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Blog: Judge's tirade against child welfare caseworkers hits point

2:35 PM, Apr 11, 2013   |    comments
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This will go down in my memory as one of the angriest and most passionate tirades I've heard


With his lip sometimes quivering and furious tone, Judge Chris Melonakis didn't hold back as he unleashed a verbal assault on the Adams County Human Services Department, child welfare caseworkers and their supervisors.

In the ten-minute courtroom barrage, Judge Melonakis called for a grand jury investigation against the department and basically held caseworkers directly responsible for the death of toddler Michael Harris.

Here's one of the quotes from the video you'll have to watch (at about 8:42):

"It's appalling the level of neglect, not by the mother, which is appalling, but by the state, charged with the care and protection of a child. It is ridiculous. It transcends the boundaries of human decency. Irrespective of the bureaucratic ability to hide behind privacy laws, to hide behind privilege, to make no statements, to try and cover their tracks, knowing the press is going to go away. The stories don't have legs for five years. Judges get rotated out of divisions, so you can come in with a new judge and give him the smiley face and convince him you're doing your job. That administrative review takes years, and years, and years...and children die and bureaucrats still have their jobs. That's the way it works. That's the way the system in this state is set up."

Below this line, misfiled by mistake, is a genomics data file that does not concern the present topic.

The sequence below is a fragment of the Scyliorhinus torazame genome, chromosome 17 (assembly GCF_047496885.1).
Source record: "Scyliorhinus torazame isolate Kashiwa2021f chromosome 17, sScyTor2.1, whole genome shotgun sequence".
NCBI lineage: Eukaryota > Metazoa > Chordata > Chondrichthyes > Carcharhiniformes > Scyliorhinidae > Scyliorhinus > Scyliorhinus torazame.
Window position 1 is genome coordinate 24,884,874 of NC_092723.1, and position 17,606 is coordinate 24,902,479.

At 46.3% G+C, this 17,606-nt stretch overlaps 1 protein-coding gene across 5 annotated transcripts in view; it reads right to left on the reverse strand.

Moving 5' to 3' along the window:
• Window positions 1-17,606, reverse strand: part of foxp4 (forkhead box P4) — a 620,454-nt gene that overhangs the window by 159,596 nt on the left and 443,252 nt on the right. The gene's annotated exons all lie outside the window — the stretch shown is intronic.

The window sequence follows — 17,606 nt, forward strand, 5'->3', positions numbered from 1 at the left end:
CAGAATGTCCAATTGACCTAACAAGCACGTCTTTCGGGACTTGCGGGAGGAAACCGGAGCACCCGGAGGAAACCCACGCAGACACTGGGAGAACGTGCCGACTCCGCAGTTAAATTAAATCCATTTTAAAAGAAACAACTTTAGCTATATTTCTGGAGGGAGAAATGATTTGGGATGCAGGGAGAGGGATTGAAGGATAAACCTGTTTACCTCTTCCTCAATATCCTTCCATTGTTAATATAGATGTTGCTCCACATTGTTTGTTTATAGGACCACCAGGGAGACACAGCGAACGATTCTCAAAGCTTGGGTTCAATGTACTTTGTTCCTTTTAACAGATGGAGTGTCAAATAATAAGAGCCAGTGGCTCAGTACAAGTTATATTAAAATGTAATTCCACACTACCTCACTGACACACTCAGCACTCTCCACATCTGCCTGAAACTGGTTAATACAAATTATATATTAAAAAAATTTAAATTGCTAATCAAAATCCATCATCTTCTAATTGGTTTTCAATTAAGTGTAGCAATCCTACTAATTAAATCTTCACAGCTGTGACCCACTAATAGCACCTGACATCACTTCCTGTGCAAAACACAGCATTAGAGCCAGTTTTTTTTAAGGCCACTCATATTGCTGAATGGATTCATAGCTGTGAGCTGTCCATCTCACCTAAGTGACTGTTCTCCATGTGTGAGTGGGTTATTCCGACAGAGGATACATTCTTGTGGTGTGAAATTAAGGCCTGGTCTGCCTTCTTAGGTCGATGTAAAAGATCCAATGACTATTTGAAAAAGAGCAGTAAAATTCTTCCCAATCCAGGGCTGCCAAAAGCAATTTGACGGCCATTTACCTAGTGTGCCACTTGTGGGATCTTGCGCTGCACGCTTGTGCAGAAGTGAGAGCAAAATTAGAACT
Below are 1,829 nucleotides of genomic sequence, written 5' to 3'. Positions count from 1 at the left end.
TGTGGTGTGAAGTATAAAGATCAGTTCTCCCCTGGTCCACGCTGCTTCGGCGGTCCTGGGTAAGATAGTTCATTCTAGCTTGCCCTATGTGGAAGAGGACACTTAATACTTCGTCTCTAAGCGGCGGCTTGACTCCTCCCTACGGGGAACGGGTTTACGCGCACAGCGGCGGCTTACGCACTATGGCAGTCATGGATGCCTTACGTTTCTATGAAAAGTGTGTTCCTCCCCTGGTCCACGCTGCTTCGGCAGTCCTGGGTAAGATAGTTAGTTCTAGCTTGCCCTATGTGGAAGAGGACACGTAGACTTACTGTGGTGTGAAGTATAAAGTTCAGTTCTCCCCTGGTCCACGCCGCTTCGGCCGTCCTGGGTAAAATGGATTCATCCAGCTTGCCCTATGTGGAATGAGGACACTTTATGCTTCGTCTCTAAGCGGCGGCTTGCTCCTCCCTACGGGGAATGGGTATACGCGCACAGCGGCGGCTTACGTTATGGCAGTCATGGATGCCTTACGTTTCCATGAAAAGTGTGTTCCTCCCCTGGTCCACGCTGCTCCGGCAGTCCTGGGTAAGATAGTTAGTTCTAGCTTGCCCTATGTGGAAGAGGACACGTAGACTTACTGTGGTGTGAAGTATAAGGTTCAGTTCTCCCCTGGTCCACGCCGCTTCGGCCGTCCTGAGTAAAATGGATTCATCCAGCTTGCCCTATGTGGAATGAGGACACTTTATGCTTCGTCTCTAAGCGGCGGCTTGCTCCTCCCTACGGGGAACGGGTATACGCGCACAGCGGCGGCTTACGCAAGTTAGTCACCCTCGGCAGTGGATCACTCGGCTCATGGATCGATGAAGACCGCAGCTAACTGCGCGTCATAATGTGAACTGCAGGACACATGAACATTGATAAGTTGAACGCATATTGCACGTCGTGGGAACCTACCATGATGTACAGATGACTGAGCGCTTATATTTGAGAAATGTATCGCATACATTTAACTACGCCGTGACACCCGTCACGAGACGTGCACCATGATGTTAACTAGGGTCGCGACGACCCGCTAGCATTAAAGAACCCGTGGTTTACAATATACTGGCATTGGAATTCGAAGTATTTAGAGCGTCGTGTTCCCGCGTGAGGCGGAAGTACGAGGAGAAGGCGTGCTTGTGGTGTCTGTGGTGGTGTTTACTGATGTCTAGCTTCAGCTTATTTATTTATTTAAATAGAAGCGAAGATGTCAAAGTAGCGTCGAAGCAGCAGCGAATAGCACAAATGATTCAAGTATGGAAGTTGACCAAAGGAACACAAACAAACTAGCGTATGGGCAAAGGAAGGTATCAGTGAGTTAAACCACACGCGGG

During our Failed to Death coverage, we repeatedly ran into counties claiming "privacy laws" prevented them from talking about a child fatality.

How convenient.

We illustrated this obstacle while I profiled the case of a little boy named Andres Estrada. He died despite numerous calls to police and caseworkers about neglect and no supervision in his home.

Adams County wouldn't talk to us about the Estrada case, and deferred comment to the state.

Counties want local control of their caseworkers and human services departments. And they make a good argument that they are more familiar with what services families need at their local level. Makes sense.

However, when a county makes a mistake, and a child dies, it doesn't want the local accountability. It doesn't want to answer to the public or press. It draws the privacy law curtains, and escapes scrutiny.

If counties want to operate their own human services departments, they should be transparent at the local level so mistakes and errors can be fixed. That's just good government.

Who are privacy laws protecting? Children?

If only the dead could have their say.

Have a comment or tip for investigative reporter Jeremy Jojola? Call him at 303-871-1425 or e-mail him
jeremy.jojola@9news.com



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